« AnteriorContinuar »
sensible enough of my sins.' I know it. I would to God, thou wert more sensible of them, more contrite a thousand fold than thou art. But do not stay for this. It may be, God will make thee so, not before thou believest, but by believing. It may be, thou wilt not weep much, till thou lovest much, because thou hast had much forgiven. In the mean time, look unto Jesus. Behold, how he loveth thee! What could he have done more for thee which he hath not done?
"O Lamb of God, was ever pain,
Look steadily upon him, till he looks on thee, and breaks thy hard heart. Then shall thy head be waters, and thy eyes fountains of tears.
4. Nor yet do thou say, 'I must do something more before I come to Christ,' I grant, supposing thy Lord should delay his coming, it were meet and right to wait for his appearing, in doing so far as thou hast power, whatsoever he hath commanded thee. But there is no necessity for making such a supposition. How knowest thou that he will delay? Perhaps he will appear, as the day-spring from on high, before the morning light. O, do not set him a time! Expect him every hour. Now, he is nigh! Even at the door!
5. And to what end wouldst thou wait for more sincerity, before thy sins are blotted out? To make thee more worthy of the grace of God? Alas, thou art still “establishing thy own righteousness." He will have mercy, not because thou art worthy of it, but because his compassions fail not: not because thou art righteous; but, because Jesus Christ hath atoned for thy sins,
Again, if there be any thing good in sincerity, why dost thou expect it before thou hast Faith? Seeing Faith itself is the only root of whatever is really good and holy.
Above all, how long wilt thou forget, that whatsoever thou dost, or whatsoever thou hast, before thy sins are forgiven thee, it avails nothing with God, toward the procuring of thy forgiveness? Yea, and that it must all be cast be▾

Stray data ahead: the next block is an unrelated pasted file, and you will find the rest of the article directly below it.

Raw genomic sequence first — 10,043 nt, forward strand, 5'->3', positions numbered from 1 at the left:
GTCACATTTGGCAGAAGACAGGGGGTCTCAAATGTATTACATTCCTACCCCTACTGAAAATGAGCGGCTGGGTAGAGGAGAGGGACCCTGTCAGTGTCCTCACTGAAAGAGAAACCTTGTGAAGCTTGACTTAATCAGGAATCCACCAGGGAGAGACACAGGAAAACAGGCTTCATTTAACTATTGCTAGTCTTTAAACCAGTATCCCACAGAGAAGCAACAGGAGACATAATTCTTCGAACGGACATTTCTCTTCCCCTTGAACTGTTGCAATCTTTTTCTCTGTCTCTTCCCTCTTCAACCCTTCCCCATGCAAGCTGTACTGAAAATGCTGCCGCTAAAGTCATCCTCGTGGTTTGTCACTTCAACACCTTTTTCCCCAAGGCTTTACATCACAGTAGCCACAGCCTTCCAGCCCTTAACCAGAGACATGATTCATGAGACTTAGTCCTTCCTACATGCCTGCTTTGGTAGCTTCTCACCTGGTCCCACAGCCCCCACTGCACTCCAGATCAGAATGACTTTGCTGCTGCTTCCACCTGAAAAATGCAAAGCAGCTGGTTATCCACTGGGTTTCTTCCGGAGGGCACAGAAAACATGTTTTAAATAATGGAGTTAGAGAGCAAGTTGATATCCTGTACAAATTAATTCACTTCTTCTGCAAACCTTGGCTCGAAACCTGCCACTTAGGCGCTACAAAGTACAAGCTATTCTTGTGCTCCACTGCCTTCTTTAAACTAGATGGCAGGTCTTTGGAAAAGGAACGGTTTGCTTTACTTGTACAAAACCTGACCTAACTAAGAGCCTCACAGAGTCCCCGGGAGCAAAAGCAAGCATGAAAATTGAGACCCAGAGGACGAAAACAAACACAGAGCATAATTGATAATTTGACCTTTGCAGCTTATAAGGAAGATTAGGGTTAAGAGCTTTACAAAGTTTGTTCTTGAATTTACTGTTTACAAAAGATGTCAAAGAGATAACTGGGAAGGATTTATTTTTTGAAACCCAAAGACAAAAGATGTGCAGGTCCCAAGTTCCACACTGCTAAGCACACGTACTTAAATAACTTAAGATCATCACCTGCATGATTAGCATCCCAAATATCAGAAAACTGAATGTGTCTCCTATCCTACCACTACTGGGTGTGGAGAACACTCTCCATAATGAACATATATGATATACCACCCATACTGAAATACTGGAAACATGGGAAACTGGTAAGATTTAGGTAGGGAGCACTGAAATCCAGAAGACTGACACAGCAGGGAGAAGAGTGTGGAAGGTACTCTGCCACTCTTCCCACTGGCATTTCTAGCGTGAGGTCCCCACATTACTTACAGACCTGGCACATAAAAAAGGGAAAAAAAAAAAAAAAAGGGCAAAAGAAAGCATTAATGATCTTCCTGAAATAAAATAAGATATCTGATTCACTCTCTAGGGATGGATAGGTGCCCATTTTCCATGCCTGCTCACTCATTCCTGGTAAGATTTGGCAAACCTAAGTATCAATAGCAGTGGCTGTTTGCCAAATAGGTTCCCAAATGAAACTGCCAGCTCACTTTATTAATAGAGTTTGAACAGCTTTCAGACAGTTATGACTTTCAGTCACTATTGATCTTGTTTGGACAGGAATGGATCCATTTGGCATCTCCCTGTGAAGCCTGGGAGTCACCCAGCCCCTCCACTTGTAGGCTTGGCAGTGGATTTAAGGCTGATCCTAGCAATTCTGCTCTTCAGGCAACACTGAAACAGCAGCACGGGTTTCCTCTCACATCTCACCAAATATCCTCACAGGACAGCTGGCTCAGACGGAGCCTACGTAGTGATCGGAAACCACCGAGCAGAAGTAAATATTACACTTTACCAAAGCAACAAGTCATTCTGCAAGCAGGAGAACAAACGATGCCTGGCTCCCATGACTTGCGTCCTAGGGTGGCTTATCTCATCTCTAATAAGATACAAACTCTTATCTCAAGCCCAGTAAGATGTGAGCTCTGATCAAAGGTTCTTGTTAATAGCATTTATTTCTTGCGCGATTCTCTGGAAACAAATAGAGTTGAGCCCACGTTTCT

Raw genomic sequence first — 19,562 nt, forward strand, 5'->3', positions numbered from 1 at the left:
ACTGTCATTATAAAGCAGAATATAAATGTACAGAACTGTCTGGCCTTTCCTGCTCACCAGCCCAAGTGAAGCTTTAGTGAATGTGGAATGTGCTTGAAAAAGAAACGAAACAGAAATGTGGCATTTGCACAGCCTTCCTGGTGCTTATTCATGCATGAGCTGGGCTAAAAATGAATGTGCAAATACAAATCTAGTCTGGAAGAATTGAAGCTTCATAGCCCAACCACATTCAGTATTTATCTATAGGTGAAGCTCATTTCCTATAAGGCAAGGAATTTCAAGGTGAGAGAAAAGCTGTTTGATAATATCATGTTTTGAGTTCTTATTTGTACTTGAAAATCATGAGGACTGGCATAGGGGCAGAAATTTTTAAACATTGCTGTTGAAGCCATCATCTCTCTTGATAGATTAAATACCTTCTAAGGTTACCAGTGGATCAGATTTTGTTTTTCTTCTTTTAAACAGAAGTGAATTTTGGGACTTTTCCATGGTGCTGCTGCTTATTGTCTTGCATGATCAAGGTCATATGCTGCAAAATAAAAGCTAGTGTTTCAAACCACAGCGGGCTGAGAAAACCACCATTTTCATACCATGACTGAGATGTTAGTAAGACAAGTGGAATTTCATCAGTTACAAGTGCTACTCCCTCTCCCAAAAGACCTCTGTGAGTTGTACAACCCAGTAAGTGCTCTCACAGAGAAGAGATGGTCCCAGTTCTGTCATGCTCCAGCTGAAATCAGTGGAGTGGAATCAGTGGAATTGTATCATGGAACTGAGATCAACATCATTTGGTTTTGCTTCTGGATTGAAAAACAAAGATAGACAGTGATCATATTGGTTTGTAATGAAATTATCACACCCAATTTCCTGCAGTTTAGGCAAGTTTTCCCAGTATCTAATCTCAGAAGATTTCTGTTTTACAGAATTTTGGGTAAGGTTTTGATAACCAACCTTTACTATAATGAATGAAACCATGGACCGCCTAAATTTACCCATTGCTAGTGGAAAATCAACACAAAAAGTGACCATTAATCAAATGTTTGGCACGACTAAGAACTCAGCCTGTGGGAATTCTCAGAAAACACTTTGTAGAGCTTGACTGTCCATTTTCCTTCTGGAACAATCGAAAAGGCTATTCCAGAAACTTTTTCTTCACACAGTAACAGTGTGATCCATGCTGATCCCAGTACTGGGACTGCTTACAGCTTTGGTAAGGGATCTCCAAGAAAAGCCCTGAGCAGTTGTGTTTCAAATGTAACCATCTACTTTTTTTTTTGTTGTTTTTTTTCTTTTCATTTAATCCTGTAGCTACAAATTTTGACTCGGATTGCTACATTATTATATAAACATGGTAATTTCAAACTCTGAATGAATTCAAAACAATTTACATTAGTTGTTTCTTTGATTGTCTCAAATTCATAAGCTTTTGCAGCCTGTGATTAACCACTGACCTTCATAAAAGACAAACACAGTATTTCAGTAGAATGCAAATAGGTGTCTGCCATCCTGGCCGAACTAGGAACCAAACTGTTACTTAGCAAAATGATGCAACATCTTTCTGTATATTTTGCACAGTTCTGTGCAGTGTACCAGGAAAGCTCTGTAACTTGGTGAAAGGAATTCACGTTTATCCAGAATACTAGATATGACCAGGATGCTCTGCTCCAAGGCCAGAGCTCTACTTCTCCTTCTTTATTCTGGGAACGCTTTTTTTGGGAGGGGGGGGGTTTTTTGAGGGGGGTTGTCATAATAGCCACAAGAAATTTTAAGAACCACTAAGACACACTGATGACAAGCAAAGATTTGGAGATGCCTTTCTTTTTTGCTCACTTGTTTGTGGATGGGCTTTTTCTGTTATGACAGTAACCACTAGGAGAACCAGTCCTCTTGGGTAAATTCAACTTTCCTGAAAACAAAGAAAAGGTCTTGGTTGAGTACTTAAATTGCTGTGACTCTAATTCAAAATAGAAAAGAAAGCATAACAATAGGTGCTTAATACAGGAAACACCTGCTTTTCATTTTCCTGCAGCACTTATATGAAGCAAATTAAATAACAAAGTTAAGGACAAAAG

hind thy back, trampled under foot, made no account of, or thou wilt never find favour in God's sight; because, until then, thou canst not ask it, as a mere sinner, guilty, lost, undone, having nothing to plead, nothing to offer to God, but only the merits of his well-beloved Son, who loved thee, and gave himself for thee.
6. To conclude. Whosoever thou art, O man, who hast the sentence of death in thyself, who feelest thyself a condemned sinner, and hast the wrath of God abiding on thee unto thee saith the Lord, Not, Do this: perfectly obey all my commands and live: but, "Believe in the Lord Jesus Christ, and thou shalt be saved." The word of Faith is, nigh unto thee; now, at this instant, in the present moment, and in thy present state, sinner as thou art, just as thou art, Believe the Gospel: and I will be merciful unto thy unrighteousness, and thy iniquities will I remember no
THE WAY TO THE KINGDOM.
Mark i. 15.
"The Kingdom of God is at hand: repent ye, and believe the Gospel.”
THESE words naturally lead us to consider, first, The Nature of True Religion, here termed by our Lord, The Kingdom of God, which, saith he, is at hand: and, secondly, The Way thereto, which he points out in those words; Repent ye, and believe the Gospel.
I. 1. We are, first, to consider the Nature of True Religion, here termed by our Lord, The Kingdom of God. The same expression the great Apostle uses in his epistle to the Romans, where he likewise explains his Lord's words, saying, "The Kingdom of God is not meat and drink; but righteousness, and peace, and joy in the Holy Ghost," xiv. 17.
2. The Kingdom of God, or True Religion, is not meat and drink. It is well known, that not only the unconverted Jews, but great numbers of those who had received the Faith of Christ, were, notwithstanding, zealous of the Law, Acts xxi. 20, even the Ceremonial Law of Moses. Whatsoever therefore they found written therein, either concerning meat and drink offerings, or the distinction between clean and unclean meats, they not only observed themselves,